How Cooking Fruit Affects Its Nutritional Value, From RDs

mbg Editorial Assistant By Abby Moore
mbg Editorial Assistant
Abby Moore is an Editorial Assistant at mindbodygreen. She earned a B.A. in Journalism from The University of Texas at Austin and has previously written for Tribeza magazine.
stewed fruits and cherries

Stewed apples and fruit-filled muffins in the fall, cherry crisps in the summer, and everything in between—cooked fruit is a baking staple. But does cooking those fruits down deplete their nutrients? (Say it isn't so!) We chatted with a few registered dietitians to find out. 

Does cooking fruit deplete its nutrients?

Spoiler: Cooking fruit can decrease nutrients. That said, just how much depends on the cooking method and the fruit itself. 

"Boiling and pressure cooking degrades more nutrients than other cooking methods," women's health dietitian Valerie Agyeman, R.D., tells mbg. When boiling fruit, the nutrients (mainly soluble fiber) can leach into the water. That means it's not totally wasted—Agyeman recommends keeping the excess liquid for canning or other recipes that call for water. 

While certain nutrients (like vitamin C) are lost in this process, others (like lycopene) become more bioavailable. "So it's more productive to eat a variety of fruit in different forms than to worry about cooking them once in a while," registered dietitian Maggie Moon, M.S., R.D., says. "Some data suggests that many nutrients are well-retained even when fruit is baked, broiled, sautéed, or stewed." 

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Which fruits stand up better to cooking?

Certain fruits, and even different parts of the same fruit, stand up better to heat and can maintain their vitamins and minerals. "Apples are a decent source of vitamin C, which does not survive well when cooked," Moon says. "It degrades when exposed to heat, light, and oxygen." 

That said, apple skins are high in fiber and antioxidant flavonoid, which do survive well under heat. "Peeling apples will do far more to deplete those nutrients than baking," Moon says.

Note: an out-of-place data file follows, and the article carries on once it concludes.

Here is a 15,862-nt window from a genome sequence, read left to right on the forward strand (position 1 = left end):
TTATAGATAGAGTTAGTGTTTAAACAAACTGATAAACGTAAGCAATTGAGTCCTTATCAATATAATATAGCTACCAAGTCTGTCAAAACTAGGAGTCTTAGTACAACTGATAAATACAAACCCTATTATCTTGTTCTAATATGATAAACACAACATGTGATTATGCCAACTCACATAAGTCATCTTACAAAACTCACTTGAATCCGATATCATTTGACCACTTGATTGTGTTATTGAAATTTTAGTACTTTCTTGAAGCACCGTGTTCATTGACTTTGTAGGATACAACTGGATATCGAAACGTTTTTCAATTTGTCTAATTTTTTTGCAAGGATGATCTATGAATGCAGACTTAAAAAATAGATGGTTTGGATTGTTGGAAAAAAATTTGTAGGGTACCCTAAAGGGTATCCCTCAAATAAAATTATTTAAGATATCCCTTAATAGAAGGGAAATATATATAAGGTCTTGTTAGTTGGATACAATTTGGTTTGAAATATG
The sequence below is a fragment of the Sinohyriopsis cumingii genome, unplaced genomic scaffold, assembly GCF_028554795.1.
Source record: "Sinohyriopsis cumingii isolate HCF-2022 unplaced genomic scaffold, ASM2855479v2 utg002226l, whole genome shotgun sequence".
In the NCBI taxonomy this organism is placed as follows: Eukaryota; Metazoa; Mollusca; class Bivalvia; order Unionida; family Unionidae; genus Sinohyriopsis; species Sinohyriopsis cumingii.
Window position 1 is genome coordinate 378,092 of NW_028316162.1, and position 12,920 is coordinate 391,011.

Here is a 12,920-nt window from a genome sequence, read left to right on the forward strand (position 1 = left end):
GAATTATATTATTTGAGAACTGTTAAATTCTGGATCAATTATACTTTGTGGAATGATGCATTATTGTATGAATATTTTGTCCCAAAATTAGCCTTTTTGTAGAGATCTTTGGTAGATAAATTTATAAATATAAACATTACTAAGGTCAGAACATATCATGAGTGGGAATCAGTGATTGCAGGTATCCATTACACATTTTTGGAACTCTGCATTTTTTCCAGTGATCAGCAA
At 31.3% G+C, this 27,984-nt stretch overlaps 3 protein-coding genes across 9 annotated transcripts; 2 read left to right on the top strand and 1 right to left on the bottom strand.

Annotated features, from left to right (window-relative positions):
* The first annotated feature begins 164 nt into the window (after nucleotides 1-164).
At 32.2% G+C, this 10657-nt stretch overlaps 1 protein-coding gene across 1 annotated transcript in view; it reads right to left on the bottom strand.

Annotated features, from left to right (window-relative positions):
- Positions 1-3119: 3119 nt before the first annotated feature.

Additionally, vitamins A, E, and K are all better at maintaining their nutrient content when exposed to heat than other vitamins, according to Moon. Other fruits include: 

  • Vitamin A: mango, pink or red grapefruit, cantaloupe, watermelon
  • Vitamin E: avocado, blackberries
  • Vitamin K: kiwi, prunes

What to make with cooked fruit. 

So you have fresh produce and you're craving a warm treat? Agyeman recommends making a fall fruit bake with pears, cinnamon, ginger, and pecans. 

If you've just gone apple picking, behavioral nutritionist and registered dietitian Rachel Paul, R.D., Ph.D., says to make a simple, single-serving apple crisp. And for a taste of summer, Moon makes a blueberry crumble. Both recipes are below:

Apple Crisp

1. Microwave 1 cubed apple and 2 tsp. butter for 1 minute.

2. Add in ½ tsp. cinnamon, ½ tsp. pumpkin pie seasoning, and ¼ tsp. vanilla. 

3. Microwave for another 30 seconds.

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Blueberry Crumble

1. Mix berries with a little whole wheat flour, lemon zest, and lemon juice for thickening.

2. Mix whole-grain oatmeal, chopped nuts, baking spices, avocado oil, and a pinch of brown sugar and salt.

3. Top the berry mixture with the oatmeal mixture. 

4. Bake for about 30 to 35 minutes at 350°F.

Just keep in mind, "peeling the fruit, and adding sugar, solid fats, and refined grain all contribute much more to reducing a fruit dish's nutritional value than cooking does," Moon says. Keeping moderation in mind while enjoying these desserts is key. 

Bottom line.

Even though some nutritional value may be lost in the fruit-cooking process, Paul says it's nothing to lose sleep over. "What's most important is to focus on eating adequate amounts of produce daily, no matter the form."

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